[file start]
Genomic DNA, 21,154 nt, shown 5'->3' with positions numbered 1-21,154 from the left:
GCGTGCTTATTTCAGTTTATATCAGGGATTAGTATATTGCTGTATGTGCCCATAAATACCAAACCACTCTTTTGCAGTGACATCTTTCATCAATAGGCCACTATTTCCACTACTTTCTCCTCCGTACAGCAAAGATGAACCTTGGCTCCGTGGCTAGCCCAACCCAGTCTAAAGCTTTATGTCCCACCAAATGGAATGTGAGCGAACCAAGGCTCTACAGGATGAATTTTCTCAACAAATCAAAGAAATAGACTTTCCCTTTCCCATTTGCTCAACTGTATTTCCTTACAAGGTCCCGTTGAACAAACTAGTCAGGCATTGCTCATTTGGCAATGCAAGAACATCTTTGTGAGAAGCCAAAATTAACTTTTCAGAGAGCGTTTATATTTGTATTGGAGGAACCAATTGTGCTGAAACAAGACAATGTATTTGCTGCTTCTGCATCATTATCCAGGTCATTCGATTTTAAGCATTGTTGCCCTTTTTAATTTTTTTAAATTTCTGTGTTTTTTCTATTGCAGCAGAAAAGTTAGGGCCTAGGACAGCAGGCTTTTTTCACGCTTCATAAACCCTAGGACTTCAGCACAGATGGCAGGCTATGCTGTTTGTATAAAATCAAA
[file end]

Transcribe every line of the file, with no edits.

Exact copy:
Genomic DNA, 21,154 nt, shown 5'->3' with positions numbered 1-21,154 from the left:
GCGTGCTTATTTCAGTTTATATCAGGGATTAGTATATTGCTGTATGTGCCCATAAATACCAAACCACTCTTTTGCAGTGACATCTTTCATCAATAGGCCACTATTTCCACTACTTTCTCCTCCGTACAGCAAAGATGAACCTTGGCTCCGTGGCTAGCCCAACCCAGTCTAAAGCTTTATGTCCCACCAAATGGAATGTGAGCGAACCAAGGCTCTACAGGATGAATTTTCTCAACAAATCAAAGAAATAGACTTTCCCTTTCCCATTTGCTCAACTGTATTTCCTTACAAGGTCCCGTTGAACAAACTAGTCAGGCATTGCTCATTTGGCAATGCAAGAACATCTTTGTGAGAAGCCAAAATTAACTTTTCAGAGAGCGTTTATATTTGTATTGGAGGAACCAATTGTGCTGAAACAAGACAATGTATTTGCTGCTTCTGCATCATTATCCAGGTCATTCGATTTTAAGCATTGTTGCCCTTTTTAATTTTTTTAAATTTCTGTGTTTTTTCTATTGCAGCAGAAAAGTTAGGGCCTAGGACAGCAGGCTTTTTTCACGCTTCATAAACCCTAGGACTTCAGCACAGATGGCAGGCTATGCTGTTTGTATAAAATCAAA